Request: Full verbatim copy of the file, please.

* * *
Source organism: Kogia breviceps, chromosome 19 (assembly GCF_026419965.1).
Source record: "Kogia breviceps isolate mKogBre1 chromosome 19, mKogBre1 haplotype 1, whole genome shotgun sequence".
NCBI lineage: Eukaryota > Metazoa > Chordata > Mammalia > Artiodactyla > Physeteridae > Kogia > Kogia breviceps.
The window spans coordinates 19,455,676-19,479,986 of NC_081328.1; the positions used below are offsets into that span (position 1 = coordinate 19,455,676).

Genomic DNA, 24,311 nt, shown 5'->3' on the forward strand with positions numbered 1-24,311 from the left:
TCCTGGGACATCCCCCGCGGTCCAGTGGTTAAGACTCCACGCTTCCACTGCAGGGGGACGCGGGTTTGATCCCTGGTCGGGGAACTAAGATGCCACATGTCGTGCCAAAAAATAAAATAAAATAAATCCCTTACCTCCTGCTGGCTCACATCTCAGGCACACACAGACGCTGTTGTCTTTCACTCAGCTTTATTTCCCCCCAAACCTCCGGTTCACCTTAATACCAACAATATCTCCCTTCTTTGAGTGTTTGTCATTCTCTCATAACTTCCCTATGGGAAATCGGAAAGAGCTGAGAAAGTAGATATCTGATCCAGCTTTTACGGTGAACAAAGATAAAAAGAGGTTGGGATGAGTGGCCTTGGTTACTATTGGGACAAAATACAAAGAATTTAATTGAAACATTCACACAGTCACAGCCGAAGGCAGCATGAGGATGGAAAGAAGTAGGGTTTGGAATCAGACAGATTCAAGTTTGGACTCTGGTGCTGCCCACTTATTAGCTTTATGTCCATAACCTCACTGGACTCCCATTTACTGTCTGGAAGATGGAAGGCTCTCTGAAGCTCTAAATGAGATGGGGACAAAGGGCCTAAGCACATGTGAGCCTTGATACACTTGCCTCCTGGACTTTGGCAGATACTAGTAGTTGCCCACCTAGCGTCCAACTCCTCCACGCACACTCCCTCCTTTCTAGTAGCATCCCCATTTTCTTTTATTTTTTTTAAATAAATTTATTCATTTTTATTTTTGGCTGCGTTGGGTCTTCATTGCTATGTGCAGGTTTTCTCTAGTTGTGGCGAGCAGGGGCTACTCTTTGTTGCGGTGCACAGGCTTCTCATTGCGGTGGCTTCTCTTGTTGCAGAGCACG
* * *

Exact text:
Source organism: Kogia breviceps, chromosome 19 (assembly GCF_026419965.1).
Source record: "Kogia breviceps isolate mKogBre1 chromosome 19, mKogBre1 haplotype 1, whole genome shotgun sequence".
NCBI lineage: Eukaryota > Metazoa > Chordata > Mammalia > Artiodactyla > Physeteridae > Kogia > Kogia breviceps.
The window spans coordinates 19,455,676-19,479,986 of NC_081328.1; the positions used below are offsets into that span (position 1 = coordinate 19,455,676).

Genomic DNA, 24,311 nt, shown 5'->3' on the forward strand with positions numbered 1-24,311 from the left:
TCCTGGGACATCCCCCGCGGTCCAGTGGTTAAGACTCCACGCTTCCACTGCAGGGGGACGCGGGTTTGATCCCTGGTCGGGGAACTAAGATGCCACATGTCGTGCCAAAAAATAAAATAAAATAAATCCCTTACCTCCTGCTGGCTCACATCTCAGGCACACACAGACGCTGTTGTCTTTCACTCAGCTTTATTTCCCCCCAAACCTCCGGTTCACCTTAATACCAACAATATCTCCCTTCTTTGAGTGTTTGTCATTCTCTCATAACTTCCCTATGGGAAATCGGAAAGAGCTGAGAAAGTAGATATCTGATCCAGCTTTTACGGTGAACAAAGATAAAAAGAGGTTGGGATGAGTGGCCTTGGTTACTATTGGGACAAAATACAAAGAATTTAATTGAAACATTCACACAGTCACAGCCGAAGGCAGCATGAGGATGGAAAGAAGTAGGGTTTGGAATCAGACAGATTCAAGTTTGGACTCTGGTGCTGCCCACTTATTAGCTTTATGTCCATAACCTCACTGGACTCCCATTTACTGTCTGGAAGATGGAAGGCTCTCTGAAGCTCTAAATGAGATGGGGACAAAGGGCCTAAGCACATGTGAGCCTTGATACACTTGCCTCCTGGACTTTGGCAGATACTAGTAGTTGCCCACCTAGCGTCCAACTCCTCCACGCACACTCCCTCCTTTCTAGTAGCATCCCCATTTTCTTTTATTTTTTTTAAATAAATTTATTCATTTTTATTTTTGGCTGCGTTGGGTCTTCATTGCTATGTGCAGGTTTTCTCTAGTTGTGGCGAGCAGGGGCTACTCTTTGTTGCGGTGCACAGGCTTCTCATTGCGGTGGCTTCTCTTGTTGCAGAGCACG